Steamboat Springs residents Steve Kelton and Pam Duckworth are taking part in the Tour de Wyoming. The tour will pass through Steamboat Springs on Monday night en route to Baggs, Wyo., as part of the six-day tour of Wyoming and northern Colorado.

Photo by John F. Russell

Steamboat Springs residents Steve Kelton and Pam Duckworth are taking part in the Tour de Wyoming. The tour will pass through Steamboat Springs on Monday night en route to Baggs, Wyo., as part of the six-day tour of Wyoming and northern Colorado.

Steamboat couple hits road for Tour de Wyoming

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— For some, the Tour de Wyoming is a challenging six-day ride though the mountains of Wyoming and northern Colorado. But for Pam Duckworth and Steve Kelton, of Steamboat Springs, the annual ride is more of a chance to get out on the road with family and friends.

This year's Tour de Wyoming began Saturday in Laramie, Wyo., with registration. It carries riders over four mountain passes - about 173 miles of the 366-mile trip are uphill. The ride ends Friday in Laramie.

"This is our second year for the ride," Duckworth said.

She discovered the ride after friends James Boucher and Julie "Marty" Uhlmann, who live part time in Laramie and part time in Steamboat Springs, encouraged them to take part. This year, Duckworth and Kelton will join those friends, along with their children and grandchildren, for the ride.

"This ride is very low-key, which was a draw for me," Duckworth said. "There is time to stop and smell the roses, which was very appealing for me."

Race director Amber Travsky said the low-key feel of the ride is what the volunteer organizers are shooting for - but this year's event won't be without challenges.

"The route changes every year," Travsky said. "This is our most challenging route yet."

This is the 13th year for the ride, the first time the tour will leave Wyoming and the first time it will stop in Steamboat Springs. Travsky said she's heard a few complaints because the Tour de Wyoming will spend two days in Northwest Colorado, but she said the route was the most scenic way to get to Baggs, Wyo., and the only way to include Wyoming's Sierra Madre Mountains along the way.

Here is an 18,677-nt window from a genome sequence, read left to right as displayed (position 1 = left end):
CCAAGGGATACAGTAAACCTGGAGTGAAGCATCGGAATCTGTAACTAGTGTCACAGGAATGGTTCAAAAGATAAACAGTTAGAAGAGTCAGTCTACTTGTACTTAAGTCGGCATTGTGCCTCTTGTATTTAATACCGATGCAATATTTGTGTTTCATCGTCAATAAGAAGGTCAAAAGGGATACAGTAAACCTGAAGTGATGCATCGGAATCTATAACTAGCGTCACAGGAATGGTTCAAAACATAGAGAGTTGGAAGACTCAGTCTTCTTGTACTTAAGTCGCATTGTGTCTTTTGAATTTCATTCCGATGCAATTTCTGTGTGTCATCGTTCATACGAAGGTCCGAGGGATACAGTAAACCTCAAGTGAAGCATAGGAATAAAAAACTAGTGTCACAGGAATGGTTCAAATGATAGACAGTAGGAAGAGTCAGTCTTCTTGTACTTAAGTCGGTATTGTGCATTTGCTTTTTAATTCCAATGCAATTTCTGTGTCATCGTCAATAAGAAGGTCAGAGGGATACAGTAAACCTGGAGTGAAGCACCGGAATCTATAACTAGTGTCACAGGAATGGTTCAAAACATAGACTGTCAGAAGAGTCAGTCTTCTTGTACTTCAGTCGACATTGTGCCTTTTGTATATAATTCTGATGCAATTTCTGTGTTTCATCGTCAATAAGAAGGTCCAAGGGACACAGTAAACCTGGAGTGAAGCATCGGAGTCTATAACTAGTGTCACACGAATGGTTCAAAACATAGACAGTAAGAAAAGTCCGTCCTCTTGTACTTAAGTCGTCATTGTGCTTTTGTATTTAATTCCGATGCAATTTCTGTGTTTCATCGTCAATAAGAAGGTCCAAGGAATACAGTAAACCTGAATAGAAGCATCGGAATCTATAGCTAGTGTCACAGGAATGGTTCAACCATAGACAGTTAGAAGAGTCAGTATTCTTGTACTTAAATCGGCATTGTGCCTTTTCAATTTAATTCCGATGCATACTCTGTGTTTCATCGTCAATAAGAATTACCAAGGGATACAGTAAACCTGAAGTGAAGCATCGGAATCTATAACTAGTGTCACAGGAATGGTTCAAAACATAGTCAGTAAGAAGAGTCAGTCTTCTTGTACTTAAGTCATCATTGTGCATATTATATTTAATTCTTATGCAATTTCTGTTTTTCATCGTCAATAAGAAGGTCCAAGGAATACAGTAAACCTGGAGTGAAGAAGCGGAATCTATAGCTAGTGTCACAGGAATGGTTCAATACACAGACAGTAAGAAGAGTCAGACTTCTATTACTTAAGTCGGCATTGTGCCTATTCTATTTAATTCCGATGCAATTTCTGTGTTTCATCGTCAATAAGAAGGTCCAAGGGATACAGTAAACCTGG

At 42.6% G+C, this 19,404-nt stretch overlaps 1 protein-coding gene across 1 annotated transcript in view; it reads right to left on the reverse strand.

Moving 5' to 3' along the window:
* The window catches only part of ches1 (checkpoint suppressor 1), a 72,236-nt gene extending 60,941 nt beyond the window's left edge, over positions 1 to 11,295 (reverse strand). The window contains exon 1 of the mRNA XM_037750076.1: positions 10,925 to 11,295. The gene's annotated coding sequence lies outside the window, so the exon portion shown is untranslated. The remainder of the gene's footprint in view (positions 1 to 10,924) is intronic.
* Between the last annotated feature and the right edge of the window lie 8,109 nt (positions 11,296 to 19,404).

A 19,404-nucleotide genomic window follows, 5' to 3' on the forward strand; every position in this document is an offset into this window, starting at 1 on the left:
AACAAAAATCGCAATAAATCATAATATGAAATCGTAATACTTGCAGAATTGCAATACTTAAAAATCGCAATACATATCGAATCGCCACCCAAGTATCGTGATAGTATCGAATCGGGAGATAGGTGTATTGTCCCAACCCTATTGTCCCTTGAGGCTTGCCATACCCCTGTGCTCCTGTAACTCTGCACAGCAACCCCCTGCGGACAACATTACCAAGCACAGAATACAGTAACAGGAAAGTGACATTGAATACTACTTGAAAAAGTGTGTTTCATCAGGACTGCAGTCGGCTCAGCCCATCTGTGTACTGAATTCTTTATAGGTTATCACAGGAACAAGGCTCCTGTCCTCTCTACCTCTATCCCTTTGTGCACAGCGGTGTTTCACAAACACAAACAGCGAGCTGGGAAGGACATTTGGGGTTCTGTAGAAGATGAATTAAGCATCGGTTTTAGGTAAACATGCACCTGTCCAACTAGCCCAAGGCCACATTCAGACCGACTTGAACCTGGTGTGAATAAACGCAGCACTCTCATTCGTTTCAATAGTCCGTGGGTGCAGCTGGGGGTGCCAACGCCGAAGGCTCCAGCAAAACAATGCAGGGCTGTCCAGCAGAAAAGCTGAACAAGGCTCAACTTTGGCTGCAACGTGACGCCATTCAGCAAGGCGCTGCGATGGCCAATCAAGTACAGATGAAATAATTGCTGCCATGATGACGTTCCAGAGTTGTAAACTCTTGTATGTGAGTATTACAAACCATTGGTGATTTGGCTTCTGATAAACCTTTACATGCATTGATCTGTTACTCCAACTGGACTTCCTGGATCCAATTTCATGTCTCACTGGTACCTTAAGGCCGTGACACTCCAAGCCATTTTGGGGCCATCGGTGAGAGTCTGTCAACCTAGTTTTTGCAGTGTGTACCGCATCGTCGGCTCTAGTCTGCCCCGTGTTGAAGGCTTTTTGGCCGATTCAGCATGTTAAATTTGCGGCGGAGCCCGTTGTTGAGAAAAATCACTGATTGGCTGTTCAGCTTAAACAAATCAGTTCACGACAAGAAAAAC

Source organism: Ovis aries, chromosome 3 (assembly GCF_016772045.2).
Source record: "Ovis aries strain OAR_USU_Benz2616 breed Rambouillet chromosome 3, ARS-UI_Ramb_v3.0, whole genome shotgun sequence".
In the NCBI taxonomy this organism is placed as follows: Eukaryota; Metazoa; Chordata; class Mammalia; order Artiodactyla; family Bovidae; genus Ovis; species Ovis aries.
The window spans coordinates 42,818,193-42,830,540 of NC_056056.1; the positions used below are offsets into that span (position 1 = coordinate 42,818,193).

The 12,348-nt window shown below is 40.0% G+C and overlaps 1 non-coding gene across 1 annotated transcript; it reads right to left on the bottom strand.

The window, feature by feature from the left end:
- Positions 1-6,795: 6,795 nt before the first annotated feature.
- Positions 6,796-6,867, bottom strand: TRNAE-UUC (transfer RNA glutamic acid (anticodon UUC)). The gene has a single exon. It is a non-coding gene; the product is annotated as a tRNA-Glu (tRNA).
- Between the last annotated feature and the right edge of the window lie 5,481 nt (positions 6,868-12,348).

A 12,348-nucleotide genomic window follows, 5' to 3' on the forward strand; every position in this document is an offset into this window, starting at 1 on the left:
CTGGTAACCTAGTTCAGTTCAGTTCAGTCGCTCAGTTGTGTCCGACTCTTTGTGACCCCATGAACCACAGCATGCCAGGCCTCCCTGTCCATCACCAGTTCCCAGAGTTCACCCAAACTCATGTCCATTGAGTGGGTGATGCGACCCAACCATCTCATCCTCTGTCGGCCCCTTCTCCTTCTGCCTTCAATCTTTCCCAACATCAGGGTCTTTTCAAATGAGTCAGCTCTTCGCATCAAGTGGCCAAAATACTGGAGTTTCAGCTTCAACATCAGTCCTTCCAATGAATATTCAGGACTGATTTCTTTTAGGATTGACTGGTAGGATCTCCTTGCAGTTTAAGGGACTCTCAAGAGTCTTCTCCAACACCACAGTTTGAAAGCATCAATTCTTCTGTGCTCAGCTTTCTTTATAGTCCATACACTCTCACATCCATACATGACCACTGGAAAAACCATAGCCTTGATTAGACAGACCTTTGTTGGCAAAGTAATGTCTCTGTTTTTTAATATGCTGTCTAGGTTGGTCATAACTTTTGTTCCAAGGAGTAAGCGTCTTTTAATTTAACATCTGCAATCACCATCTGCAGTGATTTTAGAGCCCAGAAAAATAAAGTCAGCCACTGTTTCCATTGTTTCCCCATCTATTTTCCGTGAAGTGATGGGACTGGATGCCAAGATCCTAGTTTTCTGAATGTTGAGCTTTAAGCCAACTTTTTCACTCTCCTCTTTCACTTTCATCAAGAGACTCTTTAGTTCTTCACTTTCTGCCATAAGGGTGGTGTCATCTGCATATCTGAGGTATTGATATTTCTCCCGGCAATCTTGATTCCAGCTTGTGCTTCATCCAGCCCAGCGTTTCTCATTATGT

The ride began Saturday with a 69-mile trip from Laramie to Walden. Today, the trip takes riders 60 miles, from Walden to Steamboat Springs - the biggest town on this year's tour, outside of Laramie.

The riders will spend Monday night camping at Steamboat Springs High School or sleeping in local hotels before riding east to Craig or onto Baggs on Day 3.

Days 5 and 6 take the riders from Baggs to Saratoga, Wyo., and then from Saratoga to the University of Wyoming's recreation camp near Centennial, Wyo. The final day is the shortest of the trip, covering 30 miles from Centennial back to the University of Wyoming campus in Laramie.

"This isn't a huge ride compared to events like Ride the Rockies, but it's a very popular ride in Wyoming," Travsky said.

This year, more than 350 riders registered for the race in just nine minutes. Travsky thought interest in the ride might drop off because of the economy, but that wasn't the case.

The cost to ride in the tour is $200 and includes luggage transport, continental breakfasts, food and drink at rest stops, mechanical support and pick-up support. Next year, Travsky said, organizers might have to consider using a lottery system in order to keep the field at a manageable number.

"This is different than other tours because of its size," Kelton said. "You know a lot of people, and it has a different look and feel."

Kelton has ridden in larger tours including the Ride the Rockies and the Bicycle Tour of Colorado. He just returned from Europe, where he and Duckworth took part in a bike tour through the Pyrenees.

"It was drop-dead beautiful, but it wasn't more beautiful than the mountains around here," Kelton said. "In fact, a lot of the ride was very similar to what you find around here."

Kelton said he is looking forward to this year's Tour de Wyoming. For him, the best way to take in the scenery is on the back of a bike, and bicycle tours offer a unique experience that's hard to match.

"It's like being in a bubble," Kelton said. "You eat, sleep and bike. You look past everything else and put it on autopilot for the week."

Kelton and Duckworth are happy to be stopping in Steamboat partway through the trip. They said it should give them a chance to sleep in their own bed, eat some home-cooked food and recharge the batteries before moving on to the second part of the tour.

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